blogger web statistics/a>
Twitter Taste Live | 1 Wine Dude - Page 2

Posts Filed Under twitter taste live

Join Me October 22 – TasteLive Invades Germany!

Vinted on October 15, 2009 under german wine, twitter taste live, wine industry events

I know what you’re thinking, and the answer is No, 1WineDude has not become a German Wine Blog.  It just looks that way because October has (primarily) featured German wines and German wine happs.  This is due to TasteLive.com having dedicated the month to featuring selections picked by the organization Wines of Germany (I helped to set this up and might collect a modest “finder’s fee” for that – if I’m lucky).  Also, Wines of Germany keeps sending me pictures of the German hotties who were vying for the German Wine Queen title, and I’m just shallow enough that those caught my interest.

Anyway…

I’m excited to announce that I’ll be your co-host for the wrap-up German wine event at TasteLive.com on October 22, which is open to the public – that means that you can join us in tasting and tweeting about the following wines live from the comfort of your favorite drinking chair!  (TasteLive has partnered with Bacchus Wine and Spirits for those that can’t source the wines locally).

  • Selbach-Oster, Riesling, Kabinett, Mosel, 2007/2008
  • Leitz, Riesling, “Eins Zwei Dry,” Rheingau, 2008
  • Dönnhoff, Riesling, Nahe, 2008
  • Darting, Riesling, Durkheimer Nonnengarten, Kabinett, Pfalz, 2008

I’ve had the Selbach-Oster and the Leitz, and they’re both really tasty wines, which probably bodes well for the other selections.  Those of you who have been following along at home with the previous October events featuring German wines know that the selections have all be very good, so I’m really looking forward to the 22nd.

More detail is available on the TasteLive Blog.

Sign up over at TasteLive.com, get yourself the wines, and join us on the 22nd!

Cheers!

From Transylvania Twist to Castell Franken Wine (Tasting German Silvaner)

Vinted on October 13, 2009 under german wine, twitter taste live

If I had to sum up the history of Silvaner, the ancient wine grape that probably originated in Transylvania but whose spirit now resides firmly in Germany’s Franken region, in as few words as possible, it would probably look something like this:

Short shrift.

The problem is not that Silvaner isn’t any good.  In fact, it can be pretty damn tasty, as last week’s Twitter Taste Live event, featuring some of the Silvaner-based wines from Franken producer Castell, clearly showed to those who participated.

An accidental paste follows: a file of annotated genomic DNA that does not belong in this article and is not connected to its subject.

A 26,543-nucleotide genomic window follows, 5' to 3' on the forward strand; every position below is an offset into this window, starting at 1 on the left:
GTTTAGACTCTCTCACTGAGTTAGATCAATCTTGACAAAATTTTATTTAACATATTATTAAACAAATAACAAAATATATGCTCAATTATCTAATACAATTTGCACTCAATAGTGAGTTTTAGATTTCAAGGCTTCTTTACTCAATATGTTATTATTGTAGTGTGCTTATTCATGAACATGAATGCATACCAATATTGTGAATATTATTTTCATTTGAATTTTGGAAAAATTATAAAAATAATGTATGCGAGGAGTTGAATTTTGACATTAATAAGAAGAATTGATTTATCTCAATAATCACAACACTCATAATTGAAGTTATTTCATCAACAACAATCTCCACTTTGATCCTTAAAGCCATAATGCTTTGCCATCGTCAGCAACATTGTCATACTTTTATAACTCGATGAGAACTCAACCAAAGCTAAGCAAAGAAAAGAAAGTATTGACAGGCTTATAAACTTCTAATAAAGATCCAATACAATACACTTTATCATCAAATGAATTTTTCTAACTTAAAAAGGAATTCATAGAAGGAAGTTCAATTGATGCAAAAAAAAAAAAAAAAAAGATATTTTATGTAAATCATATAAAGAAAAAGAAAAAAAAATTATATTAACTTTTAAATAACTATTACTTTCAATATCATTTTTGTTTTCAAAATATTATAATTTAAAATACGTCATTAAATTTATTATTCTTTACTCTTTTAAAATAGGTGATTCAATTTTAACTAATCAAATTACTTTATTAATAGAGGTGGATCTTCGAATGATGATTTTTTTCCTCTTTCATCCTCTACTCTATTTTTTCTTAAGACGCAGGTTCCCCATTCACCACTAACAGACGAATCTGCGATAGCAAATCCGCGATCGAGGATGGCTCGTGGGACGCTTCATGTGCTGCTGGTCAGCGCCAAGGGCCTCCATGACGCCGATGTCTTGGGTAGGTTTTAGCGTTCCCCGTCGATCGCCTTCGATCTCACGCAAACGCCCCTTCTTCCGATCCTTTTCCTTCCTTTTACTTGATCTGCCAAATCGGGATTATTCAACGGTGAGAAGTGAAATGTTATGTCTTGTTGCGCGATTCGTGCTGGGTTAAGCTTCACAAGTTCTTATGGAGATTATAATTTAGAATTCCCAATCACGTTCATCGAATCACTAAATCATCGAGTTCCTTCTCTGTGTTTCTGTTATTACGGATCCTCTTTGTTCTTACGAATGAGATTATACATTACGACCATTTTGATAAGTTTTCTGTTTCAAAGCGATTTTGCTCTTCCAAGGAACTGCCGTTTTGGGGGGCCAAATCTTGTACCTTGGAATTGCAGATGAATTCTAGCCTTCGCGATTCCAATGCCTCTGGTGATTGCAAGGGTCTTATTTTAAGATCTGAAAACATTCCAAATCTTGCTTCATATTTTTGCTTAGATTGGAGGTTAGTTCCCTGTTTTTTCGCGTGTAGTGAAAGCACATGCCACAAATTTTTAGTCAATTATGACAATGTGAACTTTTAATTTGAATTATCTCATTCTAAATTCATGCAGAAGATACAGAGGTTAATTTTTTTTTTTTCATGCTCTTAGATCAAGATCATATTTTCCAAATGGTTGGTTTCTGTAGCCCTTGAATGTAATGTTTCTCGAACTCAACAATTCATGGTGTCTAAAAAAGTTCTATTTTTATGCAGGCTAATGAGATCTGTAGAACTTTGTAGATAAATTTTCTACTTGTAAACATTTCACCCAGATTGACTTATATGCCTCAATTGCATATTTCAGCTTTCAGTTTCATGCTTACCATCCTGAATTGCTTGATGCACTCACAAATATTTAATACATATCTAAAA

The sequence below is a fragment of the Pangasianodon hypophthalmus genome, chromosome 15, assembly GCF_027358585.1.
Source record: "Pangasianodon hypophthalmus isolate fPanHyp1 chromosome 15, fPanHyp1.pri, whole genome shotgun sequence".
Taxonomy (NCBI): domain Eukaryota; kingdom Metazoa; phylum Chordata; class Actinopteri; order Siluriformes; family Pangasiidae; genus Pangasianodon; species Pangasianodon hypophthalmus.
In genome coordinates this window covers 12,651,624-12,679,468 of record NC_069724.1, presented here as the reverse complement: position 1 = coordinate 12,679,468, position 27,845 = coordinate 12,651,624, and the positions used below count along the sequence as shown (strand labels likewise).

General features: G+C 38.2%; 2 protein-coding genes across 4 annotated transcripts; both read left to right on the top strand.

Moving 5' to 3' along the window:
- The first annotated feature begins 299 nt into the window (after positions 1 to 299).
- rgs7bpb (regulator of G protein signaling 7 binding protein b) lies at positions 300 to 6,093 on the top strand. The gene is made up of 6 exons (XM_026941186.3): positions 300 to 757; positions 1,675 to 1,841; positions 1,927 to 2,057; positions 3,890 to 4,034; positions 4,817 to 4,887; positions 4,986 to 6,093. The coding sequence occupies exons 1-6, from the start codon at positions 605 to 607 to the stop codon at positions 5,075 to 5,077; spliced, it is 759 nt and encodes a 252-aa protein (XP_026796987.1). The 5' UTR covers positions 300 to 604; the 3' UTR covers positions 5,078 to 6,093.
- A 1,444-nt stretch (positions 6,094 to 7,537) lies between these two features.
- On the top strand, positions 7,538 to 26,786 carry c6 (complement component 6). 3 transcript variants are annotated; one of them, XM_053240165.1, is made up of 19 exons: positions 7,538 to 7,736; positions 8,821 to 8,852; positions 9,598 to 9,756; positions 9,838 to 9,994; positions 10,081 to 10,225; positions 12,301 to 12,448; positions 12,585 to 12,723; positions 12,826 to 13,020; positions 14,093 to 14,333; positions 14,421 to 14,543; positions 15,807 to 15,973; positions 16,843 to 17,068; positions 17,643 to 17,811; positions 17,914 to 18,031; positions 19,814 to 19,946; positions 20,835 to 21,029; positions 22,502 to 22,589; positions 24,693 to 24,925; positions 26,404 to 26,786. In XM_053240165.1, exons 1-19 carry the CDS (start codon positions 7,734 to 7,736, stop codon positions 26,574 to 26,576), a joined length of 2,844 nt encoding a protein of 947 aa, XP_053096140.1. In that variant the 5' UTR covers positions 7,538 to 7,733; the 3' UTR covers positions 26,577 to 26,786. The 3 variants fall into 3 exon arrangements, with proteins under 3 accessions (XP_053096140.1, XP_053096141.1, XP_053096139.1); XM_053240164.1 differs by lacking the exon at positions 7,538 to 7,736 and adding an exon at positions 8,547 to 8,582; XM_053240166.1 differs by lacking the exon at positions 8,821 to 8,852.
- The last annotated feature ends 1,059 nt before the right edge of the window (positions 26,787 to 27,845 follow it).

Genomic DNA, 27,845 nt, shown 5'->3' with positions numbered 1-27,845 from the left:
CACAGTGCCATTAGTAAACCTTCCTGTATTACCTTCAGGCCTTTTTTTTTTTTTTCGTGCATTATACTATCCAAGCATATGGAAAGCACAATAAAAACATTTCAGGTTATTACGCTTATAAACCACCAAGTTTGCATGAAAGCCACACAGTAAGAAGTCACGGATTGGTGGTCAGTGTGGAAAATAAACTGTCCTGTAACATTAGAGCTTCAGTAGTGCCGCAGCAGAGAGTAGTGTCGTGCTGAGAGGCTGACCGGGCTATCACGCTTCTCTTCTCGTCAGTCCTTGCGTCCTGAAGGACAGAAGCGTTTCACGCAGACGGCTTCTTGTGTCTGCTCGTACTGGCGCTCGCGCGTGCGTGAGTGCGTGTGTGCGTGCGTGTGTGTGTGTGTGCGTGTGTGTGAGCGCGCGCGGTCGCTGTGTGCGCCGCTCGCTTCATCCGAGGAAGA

The problem is that Silvaner, in the words of Jancis Robinson, “is not a wine for our times.”

This is because Silvaner does not exhibit bombastic flavors and aromas.  Instead, it more subtly transmits the terroir in which it’s planted.  It can achieve some downright haunting tropical fruit and spice characteristics, but in the wrong hands (and wrong soil) it becomes mindlessly bland.  A darling of the first half of the 20th Century, most plantings of Silvaner started giving way to the even more bland and even less characterful Muller-Thurgau.

In a way, Silvaner’s lack of popularity and its decreasing hectares of plantings is a watermark for the wine world’s current fascination (or infatuation, or totally mad and unhealthy obsession) with wines that explode out of the glass immediately and bitch-slap you with fruit and oak.  Which is a shame really, because it would suck to lose Silvaner forever.  Thank goodness therefore for Franken, where Silvaner is still taken seriously, and where it still produces interesting, refreshing wines that can help make inspired food pairings if you’re up to the challenge.

Once again, I’ve captured most of the twitter chatter from the Twitter Taste Live event (available below).  I’ve also added my mini-take on the three Castell selections that we tried during the event.  I’d recommend seeking out these somewhat-haunting wines.  I fear that, given our current trends towards the bombastic, wines like these may one day end up haunting only our memories… or haunting the fields of Muller-Thurgau that once that they once called home…

Read the rest of this stuff »

The Powerful Mosel Riesling Kung-Fu of SA Prüm